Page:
There is travel to have fun and then there is travel to inspire, to alter, to broaden. (The latter is often the former, but rarely vice versa.) Most of us want something tangible, something viscerally impressive: a cathedral or temple, ruin or museum. Why? For the same reason these things were built, as testaments to humankind's striving for beauty and soul, for something unavailable in the everyday. Others look to the natural world, from great mountains to lakes inhabited by lore and mystery--places that speak directly to the heart. So we become, on occasion, pilgrims seeking out those places where we feel a connection between our footprints and those of centuries past, between the earth and the ethereal, between what we know and what we can only imagine. Sacred places.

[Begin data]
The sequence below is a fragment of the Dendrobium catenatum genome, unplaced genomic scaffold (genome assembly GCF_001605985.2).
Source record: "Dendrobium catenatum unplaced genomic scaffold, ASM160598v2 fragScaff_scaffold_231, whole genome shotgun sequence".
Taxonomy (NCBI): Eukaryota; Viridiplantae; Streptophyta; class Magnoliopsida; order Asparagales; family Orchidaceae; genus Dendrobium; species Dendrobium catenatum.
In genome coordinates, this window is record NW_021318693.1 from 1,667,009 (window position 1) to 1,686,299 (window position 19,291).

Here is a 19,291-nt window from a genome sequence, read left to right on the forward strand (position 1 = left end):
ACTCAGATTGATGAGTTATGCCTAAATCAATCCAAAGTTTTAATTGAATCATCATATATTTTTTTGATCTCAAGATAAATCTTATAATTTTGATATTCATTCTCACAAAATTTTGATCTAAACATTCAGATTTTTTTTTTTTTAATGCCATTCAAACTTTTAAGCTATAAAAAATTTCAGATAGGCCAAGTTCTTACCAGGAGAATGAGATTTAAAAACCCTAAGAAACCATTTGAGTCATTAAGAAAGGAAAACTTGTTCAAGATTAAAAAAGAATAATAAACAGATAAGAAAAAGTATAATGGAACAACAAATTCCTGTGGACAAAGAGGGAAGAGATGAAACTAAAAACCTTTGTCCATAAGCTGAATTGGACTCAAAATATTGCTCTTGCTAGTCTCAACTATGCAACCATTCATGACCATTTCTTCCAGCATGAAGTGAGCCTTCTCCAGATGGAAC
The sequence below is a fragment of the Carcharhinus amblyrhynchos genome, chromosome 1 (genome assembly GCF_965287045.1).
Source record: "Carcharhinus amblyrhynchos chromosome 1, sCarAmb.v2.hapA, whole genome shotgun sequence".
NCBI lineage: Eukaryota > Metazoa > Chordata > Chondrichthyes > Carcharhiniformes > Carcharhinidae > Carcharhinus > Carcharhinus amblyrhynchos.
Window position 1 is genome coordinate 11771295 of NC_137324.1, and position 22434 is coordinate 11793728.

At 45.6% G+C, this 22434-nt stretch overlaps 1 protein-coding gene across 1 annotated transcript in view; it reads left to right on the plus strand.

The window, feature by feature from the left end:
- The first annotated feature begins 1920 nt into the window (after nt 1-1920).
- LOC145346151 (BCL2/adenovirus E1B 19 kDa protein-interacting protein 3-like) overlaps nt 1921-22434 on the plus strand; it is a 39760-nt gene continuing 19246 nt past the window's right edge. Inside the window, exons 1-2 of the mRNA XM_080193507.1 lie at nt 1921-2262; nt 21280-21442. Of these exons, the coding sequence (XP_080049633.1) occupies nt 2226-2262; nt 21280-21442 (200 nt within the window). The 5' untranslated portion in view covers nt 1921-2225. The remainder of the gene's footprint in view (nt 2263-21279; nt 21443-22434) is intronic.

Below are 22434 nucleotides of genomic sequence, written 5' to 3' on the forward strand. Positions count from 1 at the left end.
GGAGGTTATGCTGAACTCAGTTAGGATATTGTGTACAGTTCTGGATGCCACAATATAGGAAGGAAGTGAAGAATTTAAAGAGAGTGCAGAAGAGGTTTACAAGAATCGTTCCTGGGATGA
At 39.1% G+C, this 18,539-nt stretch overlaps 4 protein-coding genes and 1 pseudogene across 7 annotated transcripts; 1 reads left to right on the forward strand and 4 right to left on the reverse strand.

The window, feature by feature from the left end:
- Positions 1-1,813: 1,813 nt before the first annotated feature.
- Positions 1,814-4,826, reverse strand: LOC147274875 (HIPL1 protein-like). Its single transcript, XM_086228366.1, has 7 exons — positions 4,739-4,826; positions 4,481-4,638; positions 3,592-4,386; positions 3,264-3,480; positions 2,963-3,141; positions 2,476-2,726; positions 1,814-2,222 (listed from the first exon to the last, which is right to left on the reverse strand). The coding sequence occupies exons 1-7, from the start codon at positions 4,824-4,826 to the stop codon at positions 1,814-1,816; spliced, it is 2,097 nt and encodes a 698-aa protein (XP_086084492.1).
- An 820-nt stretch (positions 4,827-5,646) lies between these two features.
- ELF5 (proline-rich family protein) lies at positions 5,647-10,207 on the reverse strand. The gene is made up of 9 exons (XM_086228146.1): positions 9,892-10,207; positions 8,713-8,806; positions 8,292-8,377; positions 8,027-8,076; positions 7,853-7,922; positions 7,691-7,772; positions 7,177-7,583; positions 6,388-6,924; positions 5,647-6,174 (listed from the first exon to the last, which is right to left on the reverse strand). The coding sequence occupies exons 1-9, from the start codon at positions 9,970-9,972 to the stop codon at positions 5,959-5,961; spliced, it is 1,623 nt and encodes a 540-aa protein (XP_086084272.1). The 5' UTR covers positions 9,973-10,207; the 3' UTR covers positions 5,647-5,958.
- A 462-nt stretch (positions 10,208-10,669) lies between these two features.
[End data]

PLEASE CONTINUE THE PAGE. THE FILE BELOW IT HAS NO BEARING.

Yet the sacred, like beauty or soul, is in the eye of the beholder. It means different things to different people: To an American drawn to Southeast Asia and its philosophies (if not its politics), it's an ancient city of Buddhist temples--and the freedom its people can only dream of. To a Californian, it's his old Kentucky homeland--some back-road burgs with a surprising religious and cultural history. To a Montana fly-fisherman on the Yucatan Peninsula, it's not the Mayan ruins (as one might suppose) but the ubiquitously elusive Caribbean bonefish. To an Englishman in Verona, it's walking with his kids on the shrine-dotted hills of Italy. To an Irish poet, it's the Gaelic language and folklore she nearly lost. Finally, to S. J. Perelman and his traveling companion, Al Hirschfeld, it was certainly not the Great Pyramids of Egypt--a light reminder that wherever goes the sacred, so goes the profane.